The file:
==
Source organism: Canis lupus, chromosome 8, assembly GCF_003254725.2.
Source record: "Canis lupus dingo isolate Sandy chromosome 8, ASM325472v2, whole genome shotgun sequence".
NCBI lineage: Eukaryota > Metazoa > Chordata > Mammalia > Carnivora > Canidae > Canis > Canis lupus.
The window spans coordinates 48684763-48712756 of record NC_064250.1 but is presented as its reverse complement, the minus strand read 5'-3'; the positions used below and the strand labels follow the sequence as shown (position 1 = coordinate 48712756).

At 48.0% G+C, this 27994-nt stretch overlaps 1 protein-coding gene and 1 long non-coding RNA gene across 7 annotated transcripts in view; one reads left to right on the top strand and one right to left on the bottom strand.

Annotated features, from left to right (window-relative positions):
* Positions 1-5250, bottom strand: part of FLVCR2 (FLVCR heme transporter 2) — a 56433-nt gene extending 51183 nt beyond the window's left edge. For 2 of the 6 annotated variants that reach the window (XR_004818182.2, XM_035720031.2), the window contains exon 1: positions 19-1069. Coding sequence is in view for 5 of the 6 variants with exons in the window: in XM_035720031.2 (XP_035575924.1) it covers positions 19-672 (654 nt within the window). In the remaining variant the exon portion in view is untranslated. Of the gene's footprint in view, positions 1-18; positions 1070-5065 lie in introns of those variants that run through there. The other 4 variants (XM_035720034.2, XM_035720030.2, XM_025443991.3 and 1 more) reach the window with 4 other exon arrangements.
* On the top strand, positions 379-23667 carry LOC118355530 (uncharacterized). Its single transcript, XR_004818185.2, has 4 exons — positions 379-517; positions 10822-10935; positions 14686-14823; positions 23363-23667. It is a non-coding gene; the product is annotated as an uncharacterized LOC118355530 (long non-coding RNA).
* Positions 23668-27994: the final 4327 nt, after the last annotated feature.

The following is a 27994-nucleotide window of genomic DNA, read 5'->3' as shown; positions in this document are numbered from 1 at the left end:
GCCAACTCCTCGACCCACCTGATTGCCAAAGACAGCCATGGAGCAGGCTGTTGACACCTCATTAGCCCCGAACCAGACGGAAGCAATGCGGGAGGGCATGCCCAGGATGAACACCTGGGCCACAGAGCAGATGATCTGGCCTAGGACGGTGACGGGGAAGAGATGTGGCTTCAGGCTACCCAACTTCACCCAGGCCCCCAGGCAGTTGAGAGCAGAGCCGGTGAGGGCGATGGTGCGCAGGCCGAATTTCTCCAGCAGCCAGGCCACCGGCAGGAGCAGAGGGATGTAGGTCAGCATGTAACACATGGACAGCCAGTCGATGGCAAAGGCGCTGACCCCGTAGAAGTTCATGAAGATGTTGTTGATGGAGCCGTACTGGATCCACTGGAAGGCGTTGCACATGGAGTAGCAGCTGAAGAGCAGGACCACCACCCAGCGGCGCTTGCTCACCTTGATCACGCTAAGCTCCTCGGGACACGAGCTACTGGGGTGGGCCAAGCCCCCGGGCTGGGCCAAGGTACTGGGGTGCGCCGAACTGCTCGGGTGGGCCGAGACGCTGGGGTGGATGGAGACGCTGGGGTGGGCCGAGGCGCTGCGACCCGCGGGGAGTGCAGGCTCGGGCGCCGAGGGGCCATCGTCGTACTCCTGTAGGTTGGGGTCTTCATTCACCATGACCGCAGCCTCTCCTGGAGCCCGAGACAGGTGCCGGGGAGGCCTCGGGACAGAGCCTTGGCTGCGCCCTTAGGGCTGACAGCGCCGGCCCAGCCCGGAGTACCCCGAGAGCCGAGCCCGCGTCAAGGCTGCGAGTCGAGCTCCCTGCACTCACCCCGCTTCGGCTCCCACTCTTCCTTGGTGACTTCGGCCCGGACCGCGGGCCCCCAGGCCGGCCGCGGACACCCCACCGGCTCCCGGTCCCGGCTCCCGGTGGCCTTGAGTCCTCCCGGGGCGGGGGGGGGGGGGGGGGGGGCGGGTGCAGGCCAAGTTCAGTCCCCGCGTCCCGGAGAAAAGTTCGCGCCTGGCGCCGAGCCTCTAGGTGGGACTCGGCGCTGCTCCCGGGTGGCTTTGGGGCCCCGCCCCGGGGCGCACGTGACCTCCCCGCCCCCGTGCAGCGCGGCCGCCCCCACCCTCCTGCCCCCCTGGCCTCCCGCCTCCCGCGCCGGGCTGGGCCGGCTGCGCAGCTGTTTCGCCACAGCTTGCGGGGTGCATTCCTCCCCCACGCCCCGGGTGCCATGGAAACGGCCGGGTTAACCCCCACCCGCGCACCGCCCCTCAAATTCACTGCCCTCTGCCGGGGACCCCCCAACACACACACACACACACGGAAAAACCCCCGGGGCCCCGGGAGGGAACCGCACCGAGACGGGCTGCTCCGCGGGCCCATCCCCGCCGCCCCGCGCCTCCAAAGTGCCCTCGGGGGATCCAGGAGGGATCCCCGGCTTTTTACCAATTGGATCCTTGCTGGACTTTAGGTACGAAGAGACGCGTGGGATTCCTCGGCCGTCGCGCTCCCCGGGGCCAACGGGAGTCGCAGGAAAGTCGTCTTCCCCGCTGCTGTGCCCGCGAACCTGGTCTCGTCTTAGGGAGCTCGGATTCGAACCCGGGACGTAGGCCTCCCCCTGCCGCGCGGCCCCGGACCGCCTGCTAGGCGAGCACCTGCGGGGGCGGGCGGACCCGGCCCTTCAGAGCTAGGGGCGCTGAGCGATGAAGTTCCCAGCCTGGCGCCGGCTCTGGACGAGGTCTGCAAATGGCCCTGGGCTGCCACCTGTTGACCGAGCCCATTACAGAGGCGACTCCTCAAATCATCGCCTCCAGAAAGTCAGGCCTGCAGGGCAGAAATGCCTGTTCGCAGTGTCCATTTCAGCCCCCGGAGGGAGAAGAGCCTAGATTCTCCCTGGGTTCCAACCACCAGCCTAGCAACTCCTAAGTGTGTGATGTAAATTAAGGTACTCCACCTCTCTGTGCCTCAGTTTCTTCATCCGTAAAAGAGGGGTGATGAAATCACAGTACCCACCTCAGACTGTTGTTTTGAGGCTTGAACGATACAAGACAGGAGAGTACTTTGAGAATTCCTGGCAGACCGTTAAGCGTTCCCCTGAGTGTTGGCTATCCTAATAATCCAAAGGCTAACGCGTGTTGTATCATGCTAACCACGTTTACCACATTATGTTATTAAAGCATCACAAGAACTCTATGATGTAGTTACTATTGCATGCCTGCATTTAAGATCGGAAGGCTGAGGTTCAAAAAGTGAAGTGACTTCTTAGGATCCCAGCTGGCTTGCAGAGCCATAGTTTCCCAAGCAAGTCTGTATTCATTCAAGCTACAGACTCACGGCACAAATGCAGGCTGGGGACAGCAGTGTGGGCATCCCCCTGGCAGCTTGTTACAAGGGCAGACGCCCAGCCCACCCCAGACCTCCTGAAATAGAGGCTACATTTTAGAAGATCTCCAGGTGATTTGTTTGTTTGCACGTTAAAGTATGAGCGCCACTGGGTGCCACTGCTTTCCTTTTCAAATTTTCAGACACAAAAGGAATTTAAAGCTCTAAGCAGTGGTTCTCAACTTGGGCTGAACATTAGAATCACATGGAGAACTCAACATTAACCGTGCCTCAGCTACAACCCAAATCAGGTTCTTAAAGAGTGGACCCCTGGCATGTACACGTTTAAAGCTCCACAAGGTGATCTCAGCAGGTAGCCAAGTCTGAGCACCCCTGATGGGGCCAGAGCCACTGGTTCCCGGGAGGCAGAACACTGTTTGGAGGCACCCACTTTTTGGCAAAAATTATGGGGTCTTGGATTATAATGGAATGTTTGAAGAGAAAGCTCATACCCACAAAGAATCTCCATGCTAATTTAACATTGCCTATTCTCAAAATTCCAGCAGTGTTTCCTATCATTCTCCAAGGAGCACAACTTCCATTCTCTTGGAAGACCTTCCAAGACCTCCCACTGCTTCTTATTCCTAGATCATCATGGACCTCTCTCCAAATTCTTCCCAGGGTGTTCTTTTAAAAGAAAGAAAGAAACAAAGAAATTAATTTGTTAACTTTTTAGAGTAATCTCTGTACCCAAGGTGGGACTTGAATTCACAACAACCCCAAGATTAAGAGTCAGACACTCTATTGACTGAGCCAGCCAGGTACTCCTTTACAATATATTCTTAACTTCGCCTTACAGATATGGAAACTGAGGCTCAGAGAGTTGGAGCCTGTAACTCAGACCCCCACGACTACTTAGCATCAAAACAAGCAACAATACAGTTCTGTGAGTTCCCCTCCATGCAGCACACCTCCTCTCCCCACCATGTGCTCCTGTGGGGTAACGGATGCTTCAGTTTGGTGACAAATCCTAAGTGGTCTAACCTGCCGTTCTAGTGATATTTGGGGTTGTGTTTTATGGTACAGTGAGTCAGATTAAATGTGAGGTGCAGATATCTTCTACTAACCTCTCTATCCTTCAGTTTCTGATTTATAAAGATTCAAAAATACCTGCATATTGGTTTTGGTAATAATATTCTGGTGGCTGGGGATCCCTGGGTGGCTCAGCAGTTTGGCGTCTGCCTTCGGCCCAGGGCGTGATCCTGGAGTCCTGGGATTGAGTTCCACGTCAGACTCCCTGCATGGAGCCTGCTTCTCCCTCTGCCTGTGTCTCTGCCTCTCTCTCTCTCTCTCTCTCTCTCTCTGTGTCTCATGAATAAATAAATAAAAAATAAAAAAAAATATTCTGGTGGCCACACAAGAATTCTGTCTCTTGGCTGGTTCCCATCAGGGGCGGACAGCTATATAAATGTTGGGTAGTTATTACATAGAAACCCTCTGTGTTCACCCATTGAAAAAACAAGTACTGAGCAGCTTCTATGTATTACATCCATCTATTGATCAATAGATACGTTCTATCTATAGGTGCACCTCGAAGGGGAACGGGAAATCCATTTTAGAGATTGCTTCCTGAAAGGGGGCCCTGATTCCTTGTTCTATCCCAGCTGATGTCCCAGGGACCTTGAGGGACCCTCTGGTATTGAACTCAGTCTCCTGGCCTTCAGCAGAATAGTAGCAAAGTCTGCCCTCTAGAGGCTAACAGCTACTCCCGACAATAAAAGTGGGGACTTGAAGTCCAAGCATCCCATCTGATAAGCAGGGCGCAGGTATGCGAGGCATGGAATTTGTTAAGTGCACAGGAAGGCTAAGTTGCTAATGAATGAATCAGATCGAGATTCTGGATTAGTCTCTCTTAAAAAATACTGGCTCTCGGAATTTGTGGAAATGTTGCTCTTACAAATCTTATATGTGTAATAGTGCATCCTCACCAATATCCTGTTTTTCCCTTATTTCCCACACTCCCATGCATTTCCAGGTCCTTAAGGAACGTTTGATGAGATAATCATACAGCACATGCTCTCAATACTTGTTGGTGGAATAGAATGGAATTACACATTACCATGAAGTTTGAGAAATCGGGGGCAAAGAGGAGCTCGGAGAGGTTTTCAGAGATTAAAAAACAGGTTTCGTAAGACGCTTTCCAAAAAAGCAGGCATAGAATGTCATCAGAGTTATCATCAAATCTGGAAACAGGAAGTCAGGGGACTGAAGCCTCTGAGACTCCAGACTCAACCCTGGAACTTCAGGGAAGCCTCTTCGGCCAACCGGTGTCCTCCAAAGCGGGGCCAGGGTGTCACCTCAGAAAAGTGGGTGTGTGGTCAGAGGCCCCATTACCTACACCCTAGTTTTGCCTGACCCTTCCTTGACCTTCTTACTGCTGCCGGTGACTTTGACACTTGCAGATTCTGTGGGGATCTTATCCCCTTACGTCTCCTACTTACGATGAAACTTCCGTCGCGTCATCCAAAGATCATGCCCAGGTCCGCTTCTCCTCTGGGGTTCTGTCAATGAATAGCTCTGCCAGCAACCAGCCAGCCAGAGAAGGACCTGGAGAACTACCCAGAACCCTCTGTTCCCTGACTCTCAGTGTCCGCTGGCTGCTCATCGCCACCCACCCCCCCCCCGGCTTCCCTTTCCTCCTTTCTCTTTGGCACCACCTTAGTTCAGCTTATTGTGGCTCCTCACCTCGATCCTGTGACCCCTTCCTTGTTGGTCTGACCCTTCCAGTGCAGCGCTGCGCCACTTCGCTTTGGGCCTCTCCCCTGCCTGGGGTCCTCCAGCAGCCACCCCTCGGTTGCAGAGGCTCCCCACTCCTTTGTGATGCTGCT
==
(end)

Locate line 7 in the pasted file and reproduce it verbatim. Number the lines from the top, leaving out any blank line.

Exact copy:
* Positions 1-5250, bottom strand: part of FLVCR2 (FLVCR heme transporter 2) — a 56433-nt gene extending 51183 nt beyond the window's left edge. For 2 of the 6 annotated variants that reach the window (XR_004818182.2, XM_035720031.2), the window contains exon 1: positions 19-1069. Coding sequence is in view for 5 of the 6 variants with exons in the window: in XM_035720031.2 (XP_035575924.1) it covers positions 19-672 (654 nt within the window). In the remaining variant the exon portion in view is untranslated. Of the gene's footprint in view, positions 1-18; positions 1070-5065 lie in introns of those variants that run through there. The other 4 variants (XM_035720034.2, XM_035720030.2, XM_025443991.3 and 1 more) reach the window with 4 other exon arrangements.